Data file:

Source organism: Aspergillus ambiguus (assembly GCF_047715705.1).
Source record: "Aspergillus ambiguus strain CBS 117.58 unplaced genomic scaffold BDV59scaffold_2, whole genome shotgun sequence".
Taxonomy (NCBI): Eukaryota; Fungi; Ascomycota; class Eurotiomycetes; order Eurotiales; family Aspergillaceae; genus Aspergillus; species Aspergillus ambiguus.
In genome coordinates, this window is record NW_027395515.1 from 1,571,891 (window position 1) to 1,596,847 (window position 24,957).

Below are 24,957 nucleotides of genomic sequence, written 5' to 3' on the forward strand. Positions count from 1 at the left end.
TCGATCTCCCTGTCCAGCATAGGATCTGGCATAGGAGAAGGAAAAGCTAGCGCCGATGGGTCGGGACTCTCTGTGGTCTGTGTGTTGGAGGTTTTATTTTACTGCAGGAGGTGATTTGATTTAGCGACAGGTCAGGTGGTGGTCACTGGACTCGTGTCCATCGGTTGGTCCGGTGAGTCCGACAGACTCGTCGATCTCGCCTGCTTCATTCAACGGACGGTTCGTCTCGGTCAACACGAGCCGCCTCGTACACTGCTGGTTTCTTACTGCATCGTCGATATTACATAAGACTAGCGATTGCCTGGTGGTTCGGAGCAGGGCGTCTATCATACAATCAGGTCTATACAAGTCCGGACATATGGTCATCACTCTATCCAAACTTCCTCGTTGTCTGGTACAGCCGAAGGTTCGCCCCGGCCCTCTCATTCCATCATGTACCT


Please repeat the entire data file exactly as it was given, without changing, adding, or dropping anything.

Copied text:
Source organism: Aspergillus ambiguus (assembly GCF_047715705.1).
Source record: "Aspergillus ambiguus strain CBS 117.58 unplaced genomic scaffold BDV59scaffold_2, whole genome shotgun sequence".
Taxonomy (NCBI): Eukaryota; Fungi; Ascomycota; class Eurotiomycetes; order Eurotiales; family Aspergillaceae; genus Aspergillus; species Aspergillus ambiguus.
In genome coordinates, this window is record NW_027395515.1 from 1,571,891 (window position 1) to 1,596,847 (window position 24,957).

Below are 24,957 nucleotides of genomic sequence, written 5' to 3' on the forward strand. Positions count from 1 at the left end.
TCGATCTCCCTGTCCAGCATAGGATCTGGCATAGGAGAAGGAAAAGCTAGCGCCGATGGGTCGGGACTCTCTGTGGTCTGTGTGTTGGAGGTTTTATTTTACTGCAGGAGGTGATTTGATTTAGCGACAGGTCAGGTGGTGGTCACTGGACTCGTGTCCATCGGTTGGTCCGGTGAGTCCGACAGACTCGTCGATCTCGCCTGCTTCATTCAACGGACGGTTCGTCTCGGTCAACACGAGCCGCCTCGTACACTGCTGGTTTCTTACTGCATCGTCGATATTACATAAGACTAGCGATTGCCTGGTGGTTCGGAGCAGGGCGTCTATCATACAATCAGGTCTATACAAGTCCGGACATATGGTCATCACTCTATCCAAACTTCCTCGTTGTCTGGTACAGCCGAAGGTTCGCCCCGGCCCTCTCATTCCATCATGTACCT